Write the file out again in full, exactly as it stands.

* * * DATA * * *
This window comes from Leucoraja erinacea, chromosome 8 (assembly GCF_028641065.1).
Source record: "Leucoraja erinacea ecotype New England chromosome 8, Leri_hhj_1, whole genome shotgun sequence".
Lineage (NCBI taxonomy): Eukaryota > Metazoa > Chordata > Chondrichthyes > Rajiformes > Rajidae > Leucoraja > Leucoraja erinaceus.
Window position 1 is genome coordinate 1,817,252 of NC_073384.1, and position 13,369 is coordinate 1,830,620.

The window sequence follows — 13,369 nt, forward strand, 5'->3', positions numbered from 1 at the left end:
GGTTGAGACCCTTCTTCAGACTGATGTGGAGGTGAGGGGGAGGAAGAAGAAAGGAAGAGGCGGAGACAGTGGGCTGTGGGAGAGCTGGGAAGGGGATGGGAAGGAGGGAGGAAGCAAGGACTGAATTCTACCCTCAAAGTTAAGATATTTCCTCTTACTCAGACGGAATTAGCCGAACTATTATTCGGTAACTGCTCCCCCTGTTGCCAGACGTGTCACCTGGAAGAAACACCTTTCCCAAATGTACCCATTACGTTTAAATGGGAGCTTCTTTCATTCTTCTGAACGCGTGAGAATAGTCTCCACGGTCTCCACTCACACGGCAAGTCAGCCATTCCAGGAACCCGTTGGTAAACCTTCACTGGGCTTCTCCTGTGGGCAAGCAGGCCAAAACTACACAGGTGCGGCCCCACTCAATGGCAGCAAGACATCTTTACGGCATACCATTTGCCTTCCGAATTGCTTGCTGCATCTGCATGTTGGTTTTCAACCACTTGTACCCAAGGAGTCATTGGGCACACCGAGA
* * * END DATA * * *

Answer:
This window comes from Leucoraja erinacea, chromosome 8 (assembly GCF_028641065.1).
Source record: "Leucoraja erinacea ecotype New England chromosome 8, Leri_hhj_1, whole genome shotgun sequence".
Lineage (NCBI taxonomy): Eukaryota > Metazoa > Chordata > Chondrichthyes > Rajiformes > Rajidae > Leucoraja > Leucoraja erinaceus.
Window position 1 is genome coordinate 1,817,252 of NC_073384.1, and position 13,369 is coordinate 1,830,620.

The window sequence follows — 13,369 nt, forward strand, 5'->3', positions numbered from 1 at the left end:
GGTTGAGACCCTTCTTCAGACTGATGTGGAGGTGAGGGGGAGGAAGAAGAAAGGAAGAGGCGGAGACAGTGGGCTGTGGGAGAGCTGGGAAGGGGATGGGAAGGAGGGAGGAAGCAAGGACTGAATTCTACCCTCAAAGTTAAGATATTTCCTCTTACTCAGACGGAATTAGCCGAACTATTATTCGGTAACTGCTCCCCCTGTTGCCAGACGTGTCACCTGGAAGAAACACCTTTCCCAAATGTACCCATTACGTTTAAATGGGAGCTTCTTTCATTCTTCTGAACGCGTGAGAATAGTCTCCACGGTCTCCACTCACACGGCAAGTCAGCCATTCCAGGAACCCGTTGGTAAACCTTCACTGGGCTTCTCCTGTGGGCAAGCAGGCCAAAACTACACAGGTGCGGCCCCACTCAATGGCAGCAAGACATCTTTACGGCATACCATTTGCCTTCCGAATTGCTTGCTGCATCTGCATGTTGGTTTTCAACCACTTGTACCCAAGGAGTCATTGGGCACACCGAGA